Which? claims the majority of petrol, diesel & hybrid vehicles emit more pollution on the road than emission tests permit.
Diesels, Petrols & Hybrids pollute more on roads than in tests
Most of Britain's diesel, petrol and hybrid cars emit more pollution than regulations permit when evaluated via real roads rather than in laboratories, Which? says.
The self-styled consumer champion claims 95% of diesel vehicles – plus 10% of petrols – produce more nitrogen oxide (NOx) than permitted under the emission tests that have to be passed before launch. 65% of petrols, in contrast, emit more carbon monoxide (CO) than allowed under 2006 regulations.
Which? also says most petrol/diesel hybrid powered cars fail to meet recent emission regulations. Furthermore, some tested models fail Euro 1 standards which came into effect in 1993.
300+ vehicles tested for real life emission output
Which? evaluated data from more than 300 of the vehicles it has tested since 2012. It clarifies: “Officially, all vehicles comply with either the Euro 5 (2011), or Euro 6 emissions (2015), regulations using the New European Driving Cycle (NEDC) tests - but when using our true-to-life testing methods we found a very different picture.”
The Jeep Grand Cherokee, for example, emits 15 times the level of NOx permitted by Euro 5 limits, Which? says. The Which? evaluation was inspired by the Volkswagen Group emission scandal whereby the motor manufacturer installed software to cheat tests. Which? set out to: “Find out what cars are really emitting”.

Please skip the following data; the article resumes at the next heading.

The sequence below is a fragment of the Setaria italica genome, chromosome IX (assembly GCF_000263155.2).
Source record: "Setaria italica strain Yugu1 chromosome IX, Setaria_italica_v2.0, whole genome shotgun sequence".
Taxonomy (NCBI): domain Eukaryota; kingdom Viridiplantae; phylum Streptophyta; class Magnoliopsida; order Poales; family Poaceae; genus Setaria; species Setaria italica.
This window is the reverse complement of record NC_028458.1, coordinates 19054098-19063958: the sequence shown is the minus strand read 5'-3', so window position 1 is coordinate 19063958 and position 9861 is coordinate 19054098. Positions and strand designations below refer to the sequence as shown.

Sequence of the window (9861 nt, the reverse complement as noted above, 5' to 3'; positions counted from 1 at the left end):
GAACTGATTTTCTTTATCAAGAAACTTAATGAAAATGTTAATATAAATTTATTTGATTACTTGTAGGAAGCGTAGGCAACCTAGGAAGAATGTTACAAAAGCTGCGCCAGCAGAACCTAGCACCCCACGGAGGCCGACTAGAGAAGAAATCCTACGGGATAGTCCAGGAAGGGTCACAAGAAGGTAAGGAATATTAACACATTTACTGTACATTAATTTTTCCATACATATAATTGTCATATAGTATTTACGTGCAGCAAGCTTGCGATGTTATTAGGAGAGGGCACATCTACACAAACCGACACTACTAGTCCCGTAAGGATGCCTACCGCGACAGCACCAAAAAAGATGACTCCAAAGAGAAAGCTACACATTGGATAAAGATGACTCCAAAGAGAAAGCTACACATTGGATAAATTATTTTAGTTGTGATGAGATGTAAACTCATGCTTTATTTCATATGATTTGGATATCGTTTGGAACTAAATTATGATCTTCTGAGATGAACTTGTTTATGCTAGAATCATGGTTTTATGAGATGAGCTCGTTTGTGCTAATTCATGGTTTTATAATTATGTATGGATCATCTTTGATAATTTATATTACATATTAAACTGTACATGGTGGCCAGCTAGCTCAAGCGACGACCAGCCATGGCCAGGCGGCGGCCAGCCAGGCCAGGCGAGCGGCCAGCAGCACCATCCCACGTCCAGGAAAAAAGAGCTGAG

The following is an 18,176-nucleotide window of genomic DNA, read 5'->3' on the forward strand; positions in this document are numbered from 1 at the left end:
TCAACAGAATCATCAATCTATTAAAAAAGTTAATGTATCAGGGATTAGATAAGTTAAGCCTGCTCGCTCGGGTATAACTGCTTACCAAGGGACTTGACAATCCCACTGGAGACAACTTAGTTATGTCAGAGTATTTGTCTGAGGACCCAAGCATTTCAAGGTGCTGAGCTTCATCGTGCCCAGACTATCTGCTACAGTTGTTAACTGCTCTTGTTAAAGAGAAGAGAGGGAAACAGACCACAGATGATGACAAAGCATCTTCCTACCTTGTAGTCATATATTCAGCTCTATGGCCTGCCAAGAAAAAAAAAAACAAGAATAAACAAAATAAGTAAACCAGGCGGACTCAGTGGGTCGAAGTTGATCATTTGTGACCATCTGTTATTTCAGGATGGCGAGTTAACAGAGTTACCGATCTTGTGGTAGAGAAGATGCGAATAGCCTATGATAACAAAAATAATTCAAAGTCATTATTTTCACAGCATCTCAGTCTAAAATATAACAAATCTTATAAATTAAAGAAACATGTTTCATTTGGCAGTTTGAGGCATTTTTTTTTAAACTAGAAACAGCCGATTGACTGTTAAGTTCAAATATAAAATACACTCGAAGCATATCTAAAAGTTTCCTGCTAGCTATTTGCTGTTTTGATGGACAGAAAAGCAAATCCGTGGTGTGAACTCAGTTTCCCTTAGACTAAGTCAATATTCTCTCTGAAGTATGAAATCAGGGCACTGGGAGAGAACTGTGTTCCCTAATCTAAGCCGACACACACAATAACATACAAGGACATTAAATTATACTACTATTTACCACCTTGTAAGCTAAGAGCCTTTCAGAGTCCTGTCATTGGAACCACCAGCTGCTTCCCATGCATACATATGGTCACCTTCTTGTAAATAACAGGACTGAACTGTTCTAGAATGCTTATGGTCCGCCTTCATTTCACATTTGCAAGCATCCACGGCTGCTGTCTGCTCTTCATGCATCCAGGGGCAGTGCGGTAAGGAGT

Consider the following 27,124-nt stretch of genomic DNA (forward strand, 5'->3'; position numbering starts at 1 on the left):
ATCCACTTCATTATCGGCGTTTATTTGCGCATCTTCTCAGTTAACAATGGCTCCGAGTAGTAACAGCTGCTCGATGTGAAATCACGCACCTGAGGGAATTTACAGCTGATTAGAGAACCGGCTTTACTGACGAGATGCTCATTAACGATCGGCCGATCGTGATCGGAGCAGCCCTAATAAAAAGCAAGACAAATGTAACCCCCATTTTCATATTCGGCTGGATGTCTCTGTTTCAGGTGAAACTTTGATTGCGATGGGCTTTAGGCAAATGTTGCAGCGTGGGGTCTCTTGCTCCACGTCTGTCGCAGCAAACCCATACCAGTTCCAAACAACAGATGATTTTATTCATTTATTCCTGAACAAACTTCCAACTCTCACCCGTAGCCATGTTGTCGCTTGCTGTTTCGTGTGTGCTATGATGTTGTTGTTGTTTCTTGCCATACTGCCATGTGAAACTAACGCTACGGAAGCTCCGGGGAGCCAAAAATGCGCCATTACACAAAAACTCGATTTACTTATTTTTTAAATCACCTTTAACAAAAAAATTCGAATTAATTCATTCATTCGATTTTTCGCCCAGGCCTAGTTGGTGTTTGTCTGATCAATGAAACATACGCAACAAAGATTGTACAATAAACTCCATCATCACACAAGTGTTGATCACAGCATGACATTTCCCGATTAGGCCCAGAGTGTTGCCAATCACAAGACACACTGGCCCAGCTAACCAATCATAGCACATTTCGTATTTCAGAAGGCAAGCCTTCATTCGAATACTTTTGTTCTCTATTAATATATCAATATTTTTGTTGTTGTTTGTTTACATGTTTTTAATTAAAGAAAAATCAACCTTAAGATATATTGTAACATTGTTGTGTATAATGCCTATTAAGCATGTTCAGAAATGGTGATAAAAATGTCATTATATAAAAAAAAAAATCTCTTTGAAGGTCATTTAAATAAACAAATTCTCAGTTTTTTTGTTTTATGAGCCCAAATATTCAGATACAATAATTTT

Which? argues: “The results make it clear that the current official testing system is flawed. The New European Driving Cycle contains a number of loopholes that can lead to unrealistic fuel economy and emissions figures which mislead consumers.” The company's Executive Director, Richard Lloyd, clarifies: “The current official tests are clearly not fit-for-purpose and we urgently need a new regime putting in place that reflects the reality of how we drive.”
A Which? statement continues: “New testing methods to assess car performance based on real-life conditions are due to be introduced from 2017; (and) we want to see these be brought in without delay.”
Emission tests not designed to replicate real world driving
The Society of Motor Manufacturers & Traders: “Promotes the interests of the UK automotive industry at home and abroad.” It spokesman says: “All cars sold in the UK undergo an official test under EU law to ensure they meet the latest emission standards.” However: “The existing test is a laboratory test and was never designed to reflect the infinite variations of real world driving.”
New emission tests required as soon as possible
The Department for Transport said: “The UK has been at the forefront of calls for action at a European level to introduce far more stringent real driving emissions testing as soon as possible”.